Encyclopedia o f Chicago
Entries : Laundries and Laundering
Laundries and Laundering

Laundries and Laundering

Employees in Chicago Laundry, 1903
In 1909, when the Census of Manufacturers first included power laundries, Chicago had 226 establishments employing 6,601 wage workers, nearly 20 percent more than the number of employees in New York City, the second ranking city. Owners of these mechanized businesses competed with an even larger number of “hand laundries” run by individual entrepreneurs, many of them Chinese immigrants. In addition, thousands of women took in washing or hired themselves out as day laundresses in middle-class homes.

Laundry was big business in Chicago for a number of reasons. As in other urban areas, bourgeois standards of cleanliness were rising just as urban pollution made it increasingly difficult to get clean and stay clean. Because Chicago was located at the terminus of a number of railroads. Chicago laundries handled the washing of large numbers of travelers and the hotels, trains, and boats that catered to them.

Chicago Laundrymen's Club, 1914
In contrast to many better-known Chicago industries, women workers predominated in laundries. They filled most of the “inside jobs,” marking and sorting incoming laundry and handling finishing work: starching, ironing, folding, and packing. As mechanized washers came to replace the traditional washtub, men took over the steamy confines of the washroom. They also drove the delivery wagons that navigated the city's streets and serviced the suburbs.

Before the Great Migration, Northern European immigrants filled the majority of laundry jobs. Laundry owners avoided hiring African Americans, confining these women to hand laundries and domestic service. The influx of large numbers of southern migrants in the 1910s and 1920s coincided with the widespread introduction of ironing machines which eliminated the high-paying jobs attractive to experienced workers. By 1920, perhaps 25 percent of Chicago's laundry workers were African Americans. For many of these women (and a smaller number of men), laundry work provided an important transitional step from agriculture and domestic work to factory employment.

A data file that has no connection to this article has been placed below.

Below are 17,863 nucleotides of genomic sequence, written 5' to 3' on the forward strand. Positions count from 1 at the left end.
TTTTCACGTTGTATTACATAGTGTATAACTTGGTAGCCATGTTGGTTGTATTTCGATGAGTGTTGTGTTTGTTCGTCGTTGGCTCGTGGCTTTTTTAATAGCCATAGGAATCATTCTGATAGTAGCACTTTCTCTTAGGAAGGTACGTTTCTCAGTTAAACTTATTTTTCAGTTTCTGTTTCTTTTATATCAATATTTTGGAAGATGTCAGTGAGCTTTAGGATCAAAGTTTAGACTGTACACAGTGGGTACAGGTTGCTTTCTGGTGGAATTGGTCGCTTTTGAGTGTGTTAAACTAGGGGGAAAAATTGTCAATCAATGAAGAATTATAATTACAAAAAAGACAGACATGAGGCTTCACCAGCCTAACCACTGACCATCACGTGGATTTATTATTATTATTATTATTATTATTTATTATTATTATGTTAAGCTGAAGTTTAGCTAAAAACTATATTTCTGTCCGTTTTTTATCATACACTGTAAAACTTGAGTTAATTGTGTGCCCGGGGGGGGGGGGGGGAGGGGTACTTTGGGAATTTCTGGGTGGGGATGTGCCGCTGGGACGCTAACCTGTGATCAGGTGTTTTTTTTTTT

Chicago was also a center of efforts by the American Federation of Labor and Women's Trade Union League to organize laundry workers. The female majority of workers proved difficult both to organize and to keep in unions. In 1903, the city was rocked by its first major laundry strike, which began with a walkout from the company laundry at Pullman. For the next 30 years, this strike and the many that followed achieved only minimal gains. Widespread, stable unionization was finally achieved after the passage of the Wagner Act and the spread of Congress of Industrial Organizations unions in the late 1930s.

Nationwide, the laundry industry began to go into decline in the 1930s, reeling from the effects of the Great Depression and the growing popularity of electric washing machines for the home. The industry currently survived into the twenty-first century largely in the form of linen services and shirt laundries.

Mohun, Arwen P. Steam Laundries: Gender, Technology, and Work in the United States and Great Britain, 1880–1940. 1999.
Siu, Paul C. P. The Chinese Laundryman: A Study of Social Isolation. 1987.